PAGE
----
In fact, according to a new managed account research paper from Cerulli Associates based on a series of Cerulli industry surveys, providers will have to do whatever is necessary to facilitate advisors and other intermediaries to offer the products to clients without having to pay for significantly more headcount or technology advancements.
“While there is much activity going on toward pushing out managed accounts into the advisor force, much of the success of the delivery will be based on the positioning and responsibility of the managed account groups at each firm,” Cerulli asserted in the report.
One thing is clear: the managed account trend has grown enormously in recent years and shows no signs of abating. Cerulli data shows that managed account assets increased from $300 billion in 1997 to more than $1.3 trillion in 2005. The cumulative average growth rate for fee-based managed account assets between 2002 and third-quarter 2005 was 24%, including a $500 billion surge in assets over the last two and a half years, Cerulli said.
“Amid the asset growth and the excitement around the potential of managed accounts delivery, there is a lot of noise in the industry,” Cerulli researchers wrote. “This noise comes in the form of new product packaging, revolutionary platforms, and constantly shifting definitions and acronyms.”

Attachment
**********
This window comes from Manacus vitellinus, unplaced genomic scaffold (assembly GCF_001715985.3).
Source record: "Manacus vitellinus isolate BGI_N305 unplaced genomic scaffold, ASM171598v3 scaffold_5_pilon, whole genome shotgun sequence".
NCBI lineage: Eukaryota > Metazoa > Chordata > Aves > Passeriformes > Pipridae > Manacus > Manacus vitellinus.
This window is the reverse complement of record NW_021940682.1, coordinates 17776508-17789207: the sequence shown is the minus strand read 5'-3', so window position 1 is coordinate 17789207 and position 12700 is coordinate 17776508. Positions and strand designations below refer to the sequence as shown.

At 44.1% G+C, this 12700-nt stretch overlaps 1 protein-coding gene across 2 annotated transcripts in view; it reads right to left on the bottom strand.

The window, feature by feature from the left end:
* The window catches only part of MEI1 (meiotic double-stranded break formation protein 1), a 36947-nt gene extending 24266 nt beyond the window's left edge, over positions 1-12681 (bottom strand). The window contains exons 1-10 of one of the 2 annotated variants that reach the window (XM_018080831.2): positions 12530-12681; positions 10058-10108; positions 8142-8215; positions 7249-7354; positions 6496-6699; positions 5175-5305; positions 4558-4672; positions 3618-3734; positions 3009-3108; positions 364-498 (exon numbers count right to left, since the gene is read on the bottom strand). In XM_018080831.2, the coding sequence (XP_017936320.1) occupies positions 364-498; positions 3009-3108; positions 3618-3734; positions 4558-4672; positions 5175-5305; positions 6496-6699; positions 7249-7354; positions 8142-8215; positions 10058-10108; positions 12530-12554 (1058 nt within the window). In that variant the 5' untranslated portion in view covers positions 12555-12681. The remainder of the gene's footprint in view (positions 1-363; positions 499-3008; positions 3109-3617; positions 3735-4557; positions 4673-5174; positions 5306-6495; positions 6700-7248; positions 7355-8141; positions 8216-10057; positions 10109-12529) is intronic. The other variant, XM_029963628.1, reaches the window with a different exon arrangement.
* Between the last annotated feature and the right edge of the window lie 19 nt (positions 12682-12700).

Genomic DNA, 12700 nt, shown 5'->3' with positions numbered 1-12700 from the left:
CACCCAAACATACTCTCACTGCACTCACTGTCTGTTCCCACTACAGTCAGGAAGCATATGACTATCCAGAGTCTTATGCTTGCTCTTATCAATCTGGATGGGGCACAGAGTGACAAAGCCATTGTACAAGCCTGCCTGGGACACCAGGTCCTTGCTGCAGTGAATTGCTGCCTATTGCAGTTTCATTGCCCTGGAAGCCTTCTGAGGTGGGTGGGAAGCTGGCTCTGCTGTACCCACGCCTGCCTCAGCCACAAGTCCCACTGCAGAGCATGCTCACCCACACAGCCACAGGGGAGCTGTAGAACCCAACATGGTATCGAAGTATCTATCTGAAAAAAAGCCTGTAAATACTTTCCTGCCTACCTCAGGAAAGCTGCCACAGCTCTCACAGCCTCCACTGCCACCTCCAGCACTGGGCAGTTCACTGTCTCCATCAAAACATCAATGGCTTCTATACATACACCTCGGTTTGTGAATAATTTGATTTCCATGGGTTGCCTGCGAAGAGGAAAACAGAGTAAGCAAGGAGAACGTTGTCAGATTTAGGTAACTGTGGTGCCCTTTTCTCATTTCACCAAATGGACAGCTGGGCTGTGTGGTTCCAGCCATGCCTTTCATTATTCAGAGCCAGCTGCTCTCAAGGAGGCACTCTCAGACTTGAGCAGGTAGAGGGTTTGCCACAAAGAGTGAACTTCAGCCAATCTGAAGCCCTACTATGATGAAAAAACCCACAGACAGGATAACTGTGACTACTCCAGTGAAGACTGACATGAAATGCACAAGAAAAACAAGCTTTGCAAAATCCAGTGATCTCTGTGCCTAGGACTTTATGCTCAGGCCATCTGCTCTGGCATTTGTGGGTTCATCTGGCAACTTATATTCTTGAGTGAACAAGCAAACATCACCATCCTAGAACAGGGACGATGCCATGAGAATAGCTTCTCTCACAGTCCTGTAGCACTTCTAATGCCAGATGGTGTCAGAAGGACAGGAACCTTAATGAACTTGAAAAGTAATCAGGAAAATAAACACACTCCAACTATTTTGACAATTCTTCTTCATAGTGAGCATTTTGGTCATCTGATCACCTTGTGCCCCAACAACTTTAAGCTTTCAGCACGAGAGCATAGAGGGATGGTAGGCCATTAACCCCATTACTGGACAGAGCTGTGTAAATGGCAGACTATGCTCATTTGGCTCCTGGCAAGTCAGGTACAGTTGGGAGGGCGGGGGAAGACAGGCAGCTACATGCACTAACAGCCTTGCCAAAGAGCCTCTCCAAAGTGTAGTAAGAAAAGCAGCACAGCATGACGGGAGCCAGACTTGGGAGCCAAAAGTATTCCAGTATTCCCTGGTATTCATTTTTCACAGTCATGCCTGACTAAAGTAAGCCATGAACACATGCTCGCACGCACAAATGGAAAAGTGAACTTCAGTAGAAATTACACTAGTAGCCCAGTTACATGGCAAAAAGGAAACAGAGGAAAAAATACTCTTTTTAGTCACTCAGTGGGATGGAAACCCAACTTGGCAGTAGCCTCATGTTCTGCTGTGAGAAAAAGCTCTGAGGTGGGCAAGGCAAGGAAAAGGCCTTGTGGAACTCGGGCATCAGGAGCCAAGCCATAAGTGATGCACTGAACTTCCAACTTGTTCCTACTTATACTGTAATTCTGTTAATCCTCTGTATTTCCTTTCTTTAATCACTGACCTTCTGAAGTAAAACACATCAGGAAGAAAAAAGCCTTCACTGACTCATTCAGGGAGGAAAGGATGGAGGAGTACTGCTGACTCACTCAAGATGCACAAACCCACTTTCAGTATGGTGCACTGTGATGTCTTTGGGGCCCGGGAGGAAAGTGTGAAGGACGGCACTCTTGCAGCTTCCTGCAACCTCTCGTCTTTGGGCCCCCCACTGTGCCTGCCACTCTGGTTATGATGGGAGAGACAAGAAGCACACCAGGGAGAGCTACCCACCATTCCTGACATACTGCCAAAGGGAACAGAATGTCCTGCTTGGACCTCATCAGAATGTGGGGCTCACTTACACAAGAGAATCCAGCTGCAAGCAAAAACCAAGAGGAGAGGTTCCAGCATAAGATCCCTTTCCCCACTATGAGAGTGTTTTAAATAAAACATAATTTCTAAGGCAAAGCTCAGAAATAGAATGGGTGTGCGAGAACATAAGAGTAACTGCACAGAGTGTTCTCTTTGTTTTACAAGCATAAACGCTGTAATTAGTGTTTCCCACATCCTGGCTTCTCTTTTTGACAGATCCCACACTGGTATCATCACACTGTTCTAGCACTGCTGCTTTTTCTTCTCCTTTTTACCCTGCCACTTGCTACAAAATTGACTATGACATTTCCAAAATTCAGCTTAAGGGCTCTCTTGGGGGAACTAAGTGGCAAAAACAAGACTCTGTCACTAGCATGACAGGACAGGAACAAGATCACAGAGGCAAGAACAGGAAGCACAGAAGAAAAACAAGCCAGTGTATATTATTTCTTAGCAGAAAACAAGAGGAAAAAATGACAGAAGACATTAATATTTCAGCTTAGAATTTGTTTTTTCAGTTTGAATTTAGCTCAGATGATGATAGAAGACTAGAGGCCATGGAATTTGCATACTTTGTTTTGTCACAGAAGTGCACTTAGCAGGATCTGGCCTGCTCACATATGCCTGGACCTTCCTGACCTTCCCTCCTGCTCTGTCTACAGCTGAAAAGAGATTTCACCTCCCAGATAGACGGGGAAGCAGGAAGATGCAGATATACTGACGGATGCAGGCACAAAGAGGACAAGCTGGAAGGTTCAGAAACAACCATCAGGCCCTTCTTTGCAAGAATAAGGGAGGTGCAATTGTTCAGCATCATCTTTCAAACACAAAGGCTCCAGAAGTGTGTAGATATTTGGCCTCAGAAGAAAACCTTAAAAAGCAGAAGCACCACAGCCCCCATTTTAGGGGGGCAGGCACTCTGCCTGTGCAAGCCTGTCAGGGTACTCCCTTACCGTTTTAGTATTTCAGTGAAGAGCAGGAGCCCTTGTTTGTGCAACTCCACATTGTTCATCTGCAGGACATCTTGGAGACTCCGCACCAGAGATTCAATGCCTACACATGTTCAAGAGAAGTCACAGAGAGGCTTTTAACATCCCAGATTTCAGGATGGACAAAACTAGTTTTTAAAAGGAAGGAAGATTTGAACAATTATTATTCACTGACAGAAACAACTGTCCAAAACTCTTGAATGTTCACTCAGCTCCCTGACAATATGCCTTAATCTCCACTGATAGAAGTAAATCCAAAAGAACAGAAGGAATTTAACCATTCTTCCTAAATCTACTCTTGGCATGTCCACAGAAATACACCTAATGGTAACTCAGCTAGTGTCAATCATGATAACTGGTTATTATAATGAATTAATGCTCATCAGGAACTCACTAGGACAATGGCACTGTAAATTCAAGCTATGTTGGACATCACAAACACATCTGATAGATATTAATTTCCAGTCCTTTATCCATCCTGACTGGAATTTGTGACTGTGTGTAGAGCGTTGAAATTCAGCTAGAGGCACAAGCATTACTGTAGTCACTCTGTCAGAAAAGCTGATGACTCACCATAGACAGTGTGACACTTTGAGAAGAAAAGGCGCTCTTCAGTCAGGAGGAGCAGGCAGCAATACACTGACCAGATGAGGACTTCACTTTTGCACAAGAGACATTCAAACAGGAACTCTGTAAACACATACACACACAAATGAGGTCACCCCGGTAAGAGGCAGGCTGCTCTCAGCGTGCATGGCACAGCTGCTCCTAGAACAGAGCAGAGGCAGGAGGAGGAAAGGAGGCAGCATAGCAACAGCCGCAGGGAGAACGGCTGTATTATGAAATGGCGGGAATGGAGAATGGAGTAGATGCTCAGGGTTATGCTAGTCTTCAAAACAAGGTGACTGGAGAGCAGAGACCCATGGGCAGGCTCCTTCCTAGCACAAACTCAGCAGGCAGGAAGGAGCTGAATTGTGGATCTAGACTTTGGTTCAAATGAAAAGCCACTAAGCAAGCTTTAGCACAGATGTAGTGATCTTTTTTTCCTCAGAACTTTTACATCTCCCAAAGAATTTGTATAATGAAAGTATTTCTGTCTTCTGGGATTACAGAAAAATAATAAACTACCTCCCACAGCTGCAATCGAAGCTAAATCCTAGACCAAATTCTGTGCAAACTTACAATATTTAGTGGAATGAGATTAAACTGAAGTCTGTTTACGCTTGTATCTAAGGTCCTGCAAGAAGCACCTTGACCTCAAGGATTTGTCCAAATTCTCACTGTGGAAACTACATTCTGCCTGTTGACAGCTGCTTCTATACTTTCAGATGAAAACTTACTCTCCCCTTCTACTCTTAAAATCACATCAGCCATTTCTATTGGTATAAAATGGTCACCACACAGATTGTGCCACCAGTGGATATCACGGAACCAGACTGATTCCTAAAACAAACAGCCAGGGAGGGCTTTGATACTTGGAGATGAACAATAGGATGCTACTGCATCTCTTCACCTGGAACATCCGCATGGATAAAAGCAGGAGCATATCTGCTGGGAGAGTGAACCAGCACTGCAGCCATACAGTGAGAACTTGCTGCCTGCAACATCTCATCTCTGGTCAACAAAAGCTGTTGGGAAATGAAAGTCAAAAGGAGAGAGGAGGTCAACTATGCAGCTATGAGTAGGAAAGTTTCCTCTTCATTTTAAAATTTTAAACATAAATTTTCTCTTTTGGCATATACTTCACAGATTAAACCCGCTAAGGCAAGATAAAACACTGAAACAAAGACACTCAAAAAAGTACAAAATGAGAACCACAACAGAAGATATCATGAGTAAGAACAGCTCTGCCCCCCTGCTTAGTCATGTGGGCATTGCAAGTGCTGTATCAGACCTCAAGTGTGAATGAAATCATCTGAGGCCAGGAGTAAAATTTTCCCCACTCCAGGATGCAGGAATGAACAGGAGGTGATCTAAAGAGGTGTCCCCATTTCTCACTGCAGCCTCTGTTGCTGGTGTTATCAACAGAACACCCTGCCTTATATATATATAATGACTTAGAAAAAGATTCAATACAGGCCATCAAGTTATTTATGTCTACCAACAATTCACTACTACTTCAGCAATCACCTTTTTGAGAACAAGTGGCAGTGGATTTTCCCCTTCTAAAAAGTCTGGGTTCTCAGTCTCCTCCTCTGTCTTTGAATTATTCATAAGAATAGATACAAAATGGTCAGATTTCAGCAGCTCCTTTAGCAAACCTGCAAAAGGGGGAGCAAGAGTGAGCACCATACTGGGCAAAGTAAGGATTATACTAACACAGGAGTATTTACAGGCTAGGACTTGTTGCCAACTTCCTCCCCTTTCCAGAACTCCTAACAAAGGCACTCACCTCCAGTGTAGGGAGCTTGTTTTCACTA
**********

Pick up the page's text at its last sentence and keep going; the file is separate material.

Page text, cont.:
The Value of Centralization
The Cerulli report asserts that intermediaries would be best served in their efforts to offer managed accounts to plan sponsors by getting providers to centralize their decisionmaking apparatus under one in-house group and then handled off of one technology platform.
“As intermediaries move toward essentially offering one managed account platform that is vehicle-neutral and program-neutral, advisors will need to adopt a business model whereby they are leveraging the (centralized provider group) as an investment consultant, rather than selecting managers themselves,” the report asserted. “Of course, there will always be room for hybrid approaches that allow advisors to differentiate themselves by servicing certain aspects of the portfolio through their expertise. If advisors are attempting to operate completely independently of the (central in-house group), it is likely that either they have not been educated or trained on how to leverage the group, or the (in-house group) is not adequately addressing the needs of its advisor force.”
Cerulli said there has been notable growth in the centralization of managed account functionality through a unified managed account (UMA) – whether it’s offering multiple vehicles on the same platform, consolidated statements, or comprehensive advice. Still, Cerulli said, firms seem to be struggling more with offering UMAs under a single advice plan that governs all of a client’s positions (similar to an investment policy statement), and also with instituting a simplified proposal generation system.
Information about ordering the Cerulli report is here .
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